Genetic Variation and Biogeographic history in the restricted Southwestern Australian shrub, Banksia Hookeriana

N. Enright, T. He, Siegfried Krauss, B.B. Lamont, Ben Miller

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    6 Citations (Scopus)


    Banksia hookeriana (Proteaceae) is an endemic, fire-killed, shrub of southwestern (SW) Australian Mediterranean-type shrublands restricted to acid sandplains and dunes over a geographic range of only 80 x 30 km. Amplified fragment length polymorphism (AFLP) markers were used to characterize genetic variation within and among six populations encompassing the species extant geographic range. Populations from the north, east, and south of the species range were located on deep sands over laterite on the Gingin Scarp (90-180 m a.s.l.), while three populations were on lowland dunes of the Eneabba Plain (50-80 m a.s.l.). The geomorphic history of the acid sands upon which the species occurs is poorly understood. Regardless of their origins, at least some of these sands may have been mobile during the arid phase of the last glacial-interglacial cycle. A high level of genetic variation was detected, with 94.4% of 231 AFLP markers polymorphic. Significant genetic differentiation among most populations suggested an overall low level of gene flow and the accumulation of genetic differences within relatively genetically isolated populations. A phylogeographic analysis produced a clear dichotomy between upland and lowland populations. Preliminary interpretation suggests that populations on the Eneabba Plain may have expanded there from refugia on the Gingin Scarp following postglacial climate amelioration and dune stabilization. However, the tree is unrooted and differences between upland and plains populations may also reflect different selection pressures reflecting habitat variation.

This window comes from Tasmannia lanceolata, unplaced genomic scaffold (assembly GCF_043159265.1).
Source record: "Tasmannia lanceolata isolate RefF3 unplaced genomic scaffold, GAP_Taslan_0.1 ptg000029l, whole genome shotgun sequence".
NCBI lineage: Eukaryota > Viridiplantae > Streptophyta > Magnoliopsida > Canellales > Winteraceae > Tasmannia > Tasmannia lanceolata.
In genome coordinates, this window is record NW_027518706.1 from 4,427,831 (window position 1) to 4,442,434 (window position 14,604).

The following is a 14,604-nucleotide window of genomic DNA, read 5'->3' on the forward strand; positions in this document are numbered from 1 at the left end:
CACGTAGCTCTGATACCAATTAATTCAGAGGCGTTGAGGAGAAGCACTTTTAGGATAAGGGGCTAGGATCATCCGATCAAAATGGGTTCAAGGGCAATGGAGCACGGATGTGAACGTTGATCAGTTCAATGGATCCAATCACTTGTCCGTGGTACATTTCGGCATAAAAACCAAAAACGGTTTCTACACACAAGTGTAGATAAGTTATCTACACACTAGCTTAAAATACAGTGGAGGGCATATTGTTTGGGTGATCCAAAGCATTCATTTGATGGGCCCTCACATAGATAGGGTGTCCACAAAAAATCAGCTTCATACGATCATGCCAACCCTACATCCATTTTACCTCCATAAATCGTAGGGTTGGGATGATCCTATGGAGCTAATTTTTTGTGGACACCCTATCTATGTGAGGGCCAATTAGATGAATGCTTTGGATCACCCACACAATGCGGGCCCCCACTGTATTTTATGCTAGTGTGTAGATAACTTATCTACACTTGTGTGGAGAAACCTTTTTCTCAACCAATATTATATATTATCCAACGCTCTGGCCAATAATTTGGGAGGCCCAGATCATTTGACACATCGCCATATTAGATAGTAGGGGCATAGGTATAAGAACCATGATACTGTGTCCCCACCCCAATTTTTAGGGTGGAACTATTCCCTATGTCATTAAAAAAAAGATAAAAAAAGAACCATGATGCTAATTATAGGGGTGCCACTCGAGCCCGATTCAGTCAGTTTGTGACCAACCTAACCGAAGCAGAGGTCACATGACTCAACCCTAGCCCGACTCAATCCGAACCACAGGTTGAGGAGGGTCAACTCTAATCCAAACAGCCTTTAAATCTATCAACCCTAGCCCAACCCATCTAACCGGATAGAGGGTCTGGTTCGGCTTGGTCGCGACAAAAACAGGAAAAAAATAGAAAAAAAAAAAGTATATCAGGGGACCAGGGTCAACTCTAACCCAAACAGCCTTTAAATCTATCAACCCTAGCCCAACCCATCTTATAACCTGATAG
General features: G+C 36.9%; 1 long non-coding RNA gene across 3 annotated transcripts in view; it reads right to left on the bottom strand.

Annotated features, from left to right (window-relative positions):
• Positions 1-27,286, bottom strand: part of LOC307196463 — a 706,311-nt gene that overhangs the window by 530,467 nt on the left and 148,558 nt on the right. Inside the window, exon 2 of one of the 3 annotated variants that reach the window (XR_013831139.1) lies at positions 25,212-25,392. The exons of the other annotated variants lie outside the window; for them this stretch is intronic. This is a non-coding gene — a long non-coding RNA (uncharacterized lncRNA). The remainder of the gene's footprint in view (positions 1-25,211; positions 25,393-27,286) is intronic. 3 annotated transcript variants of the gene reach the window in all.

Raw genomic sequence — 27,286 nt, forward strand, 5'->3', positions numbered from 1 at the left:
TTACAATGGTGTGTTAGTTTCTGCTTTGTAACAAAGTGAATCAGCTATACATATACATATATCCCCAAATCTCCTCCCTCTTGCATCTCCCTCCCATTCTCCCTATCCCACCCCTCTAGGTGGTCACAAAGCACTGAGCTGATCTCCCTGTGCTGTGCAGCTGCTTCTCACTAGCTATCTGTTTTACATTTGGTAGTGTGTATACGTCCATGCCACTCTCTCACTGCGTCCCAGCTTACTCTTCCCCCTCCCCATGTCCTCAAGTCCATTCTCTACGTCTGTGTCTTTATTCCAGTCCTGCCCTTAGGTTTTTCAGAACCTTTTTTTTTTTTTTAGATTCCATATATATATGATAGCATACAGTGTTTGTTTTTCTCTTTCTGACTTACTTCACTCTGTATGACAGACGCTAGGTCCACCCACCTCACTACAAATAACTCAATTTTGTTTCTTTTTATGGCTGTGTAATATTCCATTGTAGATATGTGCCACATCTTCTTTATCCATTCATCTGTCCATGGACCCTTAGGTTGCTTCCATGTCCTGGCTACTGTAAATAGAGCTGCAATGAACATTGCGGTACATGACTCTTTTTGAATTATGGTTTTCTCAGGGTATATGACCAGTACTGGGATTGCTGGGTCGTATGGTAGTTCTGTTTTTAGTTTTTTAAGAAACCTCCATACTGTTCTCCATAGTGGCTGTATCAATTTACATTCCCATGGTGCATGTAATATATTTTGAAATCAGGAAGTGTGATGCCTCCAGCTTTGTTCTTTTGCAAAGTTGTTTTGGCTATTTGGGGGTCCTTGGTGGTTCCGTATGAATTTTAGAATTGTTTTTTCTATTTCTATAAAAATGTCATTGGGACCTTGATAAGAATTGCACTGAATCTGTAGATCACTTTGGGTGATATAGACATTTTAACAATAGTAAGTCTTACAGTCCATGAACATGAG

Original languageEnglish
    Pages (from-to)358-377
    JournalPhysical Geography
    Issue number5
    Publication statusPublished - 2003


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